"But there is also Doc who can speak of it directly. He uses paper."


    "Plato's forms. I wouldn't mind filling in some myself."

    A small smile cracked the scientist's visage. "And where is this 'Doc'—this unsung genius who has found a purpose for either paperwork or philosophy, both of which I had previously considered completely useless."

    "He's over in the rat section," said Mike Capra, almost standing up to go and fetch him before he remembered what was attached to him.

    "You'd better disconnect that thing," said the scientist, pointing to Capra's lap. "He has no concentration span, and he nearly forgot it and disturbed my concentration. I know we should see blowing his nuts off as evolution in action, but still. He's supposed to be one of the finest minds in the legal profession, which probably makes him almost good enough for Physics 101. That's a rare thing in the law. I suppose we should preserve it, more as a curiosity than anything else."

    "You're slipping, Dr. Liepsich. That could almost be a compliment," said Mike Capra.

    "It was," said the physicist. "Why don't one of you unwire him, one of you go and fetch this rat-philosopher, and the third one tell me just how you came to undo this programming? We've been struggling to work out how to do that in theory. Maybe we can get some closer clues, especially from the one and only experience to run directly counter to it." He picked up the phone. "I need one of my programmers to sit in. It'll make her day anyway, seeing lover-boy Capra like this, so don't be in too much of a hurry to undo that circuit."

    "There is another one who managed to override the Crotchet installed bias," said Bronstein. "She actually managed to refuse a direct order. A direct order spoken in Korozhet. We could not do that."

    "And is she around too?" asked Liepsich.

    "No," replied the bat. "We fear Virginia is in dire trouble. The message we have from her suggests she needs rescue."

    The scientist's eyes narrowed. "Virginia Shaw?"

    Bronstein nodded.

    "Leave that mine on his testicles," said Liepsich, irritably. "An explosion down there might stir his brains into activity. Nothing else would. How long have you been sitting on this group, Capra? Van Klomp said last night he'd arrange for them to come to me. The big Dutchman seemed to find it funny, as usual. You idiot! I've been wanting to get my hands on these for about two weeks."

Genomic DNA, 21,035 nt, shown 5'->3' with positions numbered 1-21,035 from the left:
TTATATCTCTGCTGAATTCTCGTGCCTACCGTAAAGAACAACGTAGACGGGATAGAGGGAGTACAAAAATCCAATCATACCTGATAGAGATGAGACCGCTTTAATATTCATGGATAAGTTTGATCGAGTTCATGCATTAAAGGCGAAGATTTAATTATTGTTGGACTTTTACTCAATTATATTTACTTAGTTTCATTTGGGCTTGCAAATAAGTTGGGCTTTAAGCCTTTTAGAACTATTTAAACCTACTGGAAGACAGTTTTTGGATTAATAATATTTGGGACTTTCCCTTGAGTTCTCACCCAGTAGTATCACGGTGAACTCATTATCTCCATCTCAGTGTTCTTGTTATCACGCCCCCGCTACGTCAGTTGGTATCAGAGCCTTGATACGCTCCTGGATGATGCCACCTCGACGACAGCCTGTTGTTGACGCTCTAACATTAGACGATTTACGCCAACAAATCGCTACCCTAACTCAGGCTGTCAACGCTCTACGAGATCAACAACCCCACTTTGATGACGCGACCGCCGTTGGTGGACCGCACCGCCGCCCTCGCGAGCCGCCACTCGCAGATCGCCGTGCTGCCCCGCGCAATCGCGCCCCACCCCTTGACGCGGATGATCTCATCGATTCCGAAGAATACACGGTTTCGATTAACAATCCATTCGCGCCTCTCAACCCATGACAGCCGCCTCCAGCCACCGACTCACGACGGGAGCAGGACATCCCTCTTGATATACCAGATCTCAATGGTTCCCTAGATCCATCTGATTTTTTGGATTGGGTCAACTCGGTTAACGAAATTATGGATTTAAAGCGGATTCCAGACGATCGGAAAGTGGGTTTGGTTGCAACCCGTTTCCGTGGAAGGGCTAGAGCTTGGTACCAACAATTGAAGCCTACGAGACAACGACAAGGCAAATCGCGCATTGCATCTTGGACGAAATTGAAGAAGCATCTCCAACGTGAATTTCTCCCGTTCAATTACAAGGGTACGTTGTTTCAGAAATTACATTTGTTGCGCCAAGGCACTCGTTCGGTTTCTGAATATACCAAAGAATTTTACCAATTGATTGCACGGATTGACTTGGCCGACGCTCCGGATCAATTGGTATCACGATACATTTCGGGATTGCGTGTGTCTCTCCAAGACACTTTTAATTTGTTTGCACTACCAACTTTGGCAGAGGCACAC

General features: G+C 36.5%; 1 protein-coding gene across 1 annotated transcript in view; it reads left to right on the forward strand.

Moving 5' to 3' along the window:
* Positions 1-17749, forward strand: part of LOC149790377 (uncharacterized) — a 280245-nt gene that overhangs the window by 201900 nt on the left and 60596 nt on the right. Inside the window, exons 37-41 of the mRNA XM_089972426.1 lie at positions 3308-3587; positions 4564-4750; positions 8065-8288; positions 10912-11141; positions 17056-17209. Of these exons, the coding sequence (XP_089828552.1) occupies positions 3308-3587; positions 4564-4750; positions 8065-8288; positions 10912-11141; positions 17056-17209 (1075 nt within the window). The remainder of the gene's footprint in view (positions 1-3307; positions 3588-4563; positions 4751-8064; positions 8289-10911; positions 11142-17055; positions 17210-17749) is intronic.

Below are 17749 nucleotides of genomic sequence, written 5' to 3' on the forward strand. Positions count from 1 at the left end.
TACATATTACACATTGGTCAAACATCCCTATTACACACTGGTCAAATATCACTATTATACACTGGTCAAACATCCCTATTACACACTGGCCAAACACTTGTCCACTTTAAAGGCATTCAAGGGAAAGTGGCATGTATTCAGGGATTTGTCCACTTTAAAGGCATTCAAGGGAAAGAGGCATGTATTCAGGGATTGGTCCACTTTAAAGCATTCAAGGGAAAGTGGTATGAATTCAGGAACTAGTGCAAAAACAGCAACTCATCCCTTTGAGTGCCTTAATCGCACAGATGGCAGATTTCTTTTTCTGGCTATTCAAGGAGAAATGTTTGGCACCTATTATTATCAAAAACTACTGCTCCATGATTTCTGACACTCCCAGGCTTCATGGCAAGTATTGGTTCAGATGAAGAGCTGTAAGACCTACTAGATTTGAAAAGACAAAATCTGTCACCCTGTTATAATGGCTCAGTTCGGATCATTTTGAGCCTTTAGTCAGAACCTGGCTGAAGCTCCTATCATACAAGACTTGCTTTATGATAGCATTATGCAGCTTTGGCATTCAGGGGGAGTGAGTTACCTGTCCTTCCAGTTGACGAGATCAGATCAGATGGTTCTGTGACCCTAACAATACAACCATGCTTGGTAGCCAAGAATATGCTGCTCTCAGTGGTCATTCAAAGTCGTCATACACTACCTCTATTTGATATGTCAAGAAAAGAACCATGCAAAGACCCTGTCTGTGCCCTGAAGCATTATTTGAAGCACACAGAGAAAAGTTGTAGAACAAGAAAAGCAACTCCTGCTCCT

Mike Capra had the satisfaction of seeing his captors looking nearly as puzzled as he felt. And he could tell that the abrasive Liepsich had shifted to genuine irritation instead of conversational abuse. "Why?" he asked cautiously.

    "Because these are the nearest I have to first hand witnesses of the Magh's—or the Magh's borrowed technology—at work. The biologists, especially the animal behavior section and xenobiologists, are just about eating their own socks with eagerness. We need more insight into these... Crotchets, and the Magh'."

    "If you've known about this for six weeks and suspected it for so long—why have you not told the world?"

    "Because, Capra, we're a fraction less stupid than we look. We have a general public besotted with the Korozhet, we have an army reliant on them, we have not one but two armies of rats and bats who cannot help but be loyal to the... Crotchets, and we have a large, undoubtedly heavily armed ship full of enemies sitting right here in our midst. Right next to most of our unprotected key targets. We've lost one scientist already when the... Crotchets came to kill the blue-furred alien. We know they're monitoring our communications. We know that they're transmitting a narrow beam to someone or somewhere inside Magh' territory. Moving openly right now would be about the stupidest thing we could do."

    "Methinks that not all these humans are as slack-witted as we had thought," said Nym, from the windowsill. "You'll forgive us listening in, but we rats have no liking for surprises."

    "Nym!" said Bronstein. "Are you all there?"

    "No, just myself and my companion of the unbounded stomach, Falstaff. The rest hath gone a-foraging."

    Fal poked his nose around the corner. "Aye, and we fain wish to know why you keep such poor table. And what this is about Ginny?"

    Mike Capra had used the interruption to gather his scattered wits. "You knew Virginia Shaw had an implant?" he asked Dr. Liepsich.

    Liepsich shrugged. "We found out recently. Her behavior has some interesting corollaries. We had suspected that there might be more flexibility when an implant was inserted into creatures with a higher level of cerebral function. I'd like to do some research there too—but access has been explicitly denied."

    "She's been issued a subpoena," offered Capra. "She'll be at this case. The one that I am trying to interview these witnesses for."

    "I see. And when is this happening?"

    "Two days time. It has been set forward under major political pressure apparently. Ridiculously, I thought. I was going to open my arguments with an insistence on a postponement so that proper investigation could take place."

    Mike looked at his lap, at the rats and bats. "Now, I am of the opinion: the sooner the better."

    "Maybe we should leave that gadget attached to you," grunted Liepsich. "It seems to improve the blood circulation to your brain, anyway."